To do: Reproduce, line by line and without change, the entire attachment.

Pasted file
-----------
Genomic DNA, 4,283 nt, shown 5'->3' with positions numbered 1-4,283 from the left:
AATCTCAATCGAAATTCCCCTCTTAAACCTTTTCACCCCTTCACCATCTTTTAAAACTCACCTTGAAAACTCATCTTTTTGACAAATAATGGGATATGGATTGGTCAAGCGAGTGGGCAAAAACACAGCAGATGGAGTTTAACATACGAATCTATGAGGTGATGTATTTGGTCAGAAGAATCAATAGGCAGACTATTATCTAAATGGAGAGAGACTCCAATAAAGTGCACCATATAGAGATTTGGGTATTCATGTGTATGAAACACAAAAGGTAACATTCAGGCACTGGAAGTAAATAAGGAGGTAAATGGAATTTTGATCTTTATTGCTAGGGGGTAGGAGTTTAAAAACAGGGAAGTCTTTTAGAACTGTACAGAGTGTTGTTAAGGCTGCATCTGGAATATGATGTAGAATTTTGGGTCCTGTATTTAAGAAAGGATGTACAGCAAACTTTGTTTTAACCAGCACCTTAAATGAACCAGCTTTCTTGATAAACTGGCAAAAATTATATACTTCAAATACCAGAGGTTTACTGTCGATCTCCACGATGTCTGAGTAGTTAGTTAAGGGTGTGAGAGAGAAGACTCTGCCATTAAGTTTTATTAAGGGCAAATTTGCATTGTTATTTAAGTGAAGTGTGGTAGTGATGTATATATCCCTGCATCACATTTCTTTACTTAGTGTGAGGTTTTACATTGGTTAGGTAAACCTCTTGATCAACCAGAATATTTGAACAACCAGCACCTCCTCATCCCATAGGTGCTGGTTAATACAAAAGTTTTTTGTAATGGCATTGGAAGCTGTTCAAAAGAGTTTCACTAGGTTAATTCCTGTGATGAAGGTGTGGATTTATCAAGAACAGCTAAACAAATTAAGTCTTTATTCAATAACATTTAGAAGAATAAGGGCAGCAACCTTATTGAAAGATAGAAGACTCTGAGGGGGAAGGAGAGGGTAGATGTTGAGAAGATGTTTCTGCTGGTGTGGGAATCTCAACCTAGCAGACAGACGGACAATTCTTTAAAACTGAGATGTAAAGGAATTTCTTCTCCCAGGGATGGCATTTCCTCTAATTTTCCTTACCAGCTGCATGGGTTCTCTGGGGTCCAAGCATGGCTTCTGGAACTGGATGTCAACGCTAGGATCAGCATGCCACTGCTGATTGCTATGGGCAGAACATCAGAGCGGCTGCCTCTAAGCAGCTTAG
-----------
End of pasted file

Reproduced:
Genomic DNA, 4,283 nt, shown 5'->3' with positions numbered 1-4,283 from the left:
AATCTCAATCGAAATTCCCCTCTTAAACCTTTTCACCCCTTCACCATCTTTTAAAACTCACCTTGAAAACTCATCTTTTTGACAAATAATGGGATATGGATTGGTCAAGCGAGTGGGCAAAAACACAGCAGATGGAGTTTAACATACGAATCTATGAGGTGATGTATTTGGTCAGAAGAATCAATAGGCAGACTATTATCTAAATGGAGAGAGACTCCAATAAAGTGCACCATATAGAGATTTGGGTATTCATGTGTATGAAACACAAAAGGTAACATTCAGGCACTGGAAGTAAATAAGGAGGTAAATGGAATTTTGATCTTTATTGCTAGGGGGTAGGAGTTTAAAAACAGGGAAGTCTTTTAGAACTGTACAGAGTGTTGTTAAGGCTGCATCTGGAATATGATGTAGAATTTTGGGTCCTGTATTTAAGAAAGGATGTACAGCAAACTTTGTTTTAACCAGCACCTTAAATGAACCAGCTTTCTTGATAAACTGGCAAAAATTATATACTTCAAATACCAGAGGTTTACTGTCGATCTCCACGATGTCTGAGTAGTTAGTTAAGGGTGTGAGAGAGAAGACTCTGCCATTAAGTTTTATTAAGGGCAAATTTGCATTGTTATTTAAGTGAAGTGTGGTAGTGATGTATATATCCCTGCATCACATTTCTTTACTTAGTGTGAGGTTTTACATTGGTTAGGTAAACCTCTTGATCAACCAGAATATTTGAACAACCAGCACCTCCTCATCCCATAGGTGCTGGTTAATACAAAAGTTTTTTGTAATGGCATTGGAAGCTGTTCAAAAGAGTTTCACTAGGTTAATTCCTGTGATGAAGGTGTGGATTTATCAAGAACAGCTAAACAAATTAAGTCTTTATTCAATAACATTTAGAAGAATAAGGGCAGCAACCTTATTGAAAGATAGAAGACTCTGAGGGGGAAGGAGAGGGTAGATGTTGAGAAGATGTTTCTGCTGGTGTGGGAATCTCAACCTAGCAGACAGACGGACAATTCTTTAAAACTGAGATGTAAAGGAATTTCTTCTCCCAGGGATGGCATTTCCTCTAATTTTCCTTACCAGCTGCATGGGTTCTCTGGGGTCCAAGCATGGCTTCTGGAACTGGATGTCAACGCTAGGATCAGCATGCCACTGCTGATTGCTATGGGCAGAACATCAGAGCGGCTGCCTCTAAGCAGCTTAG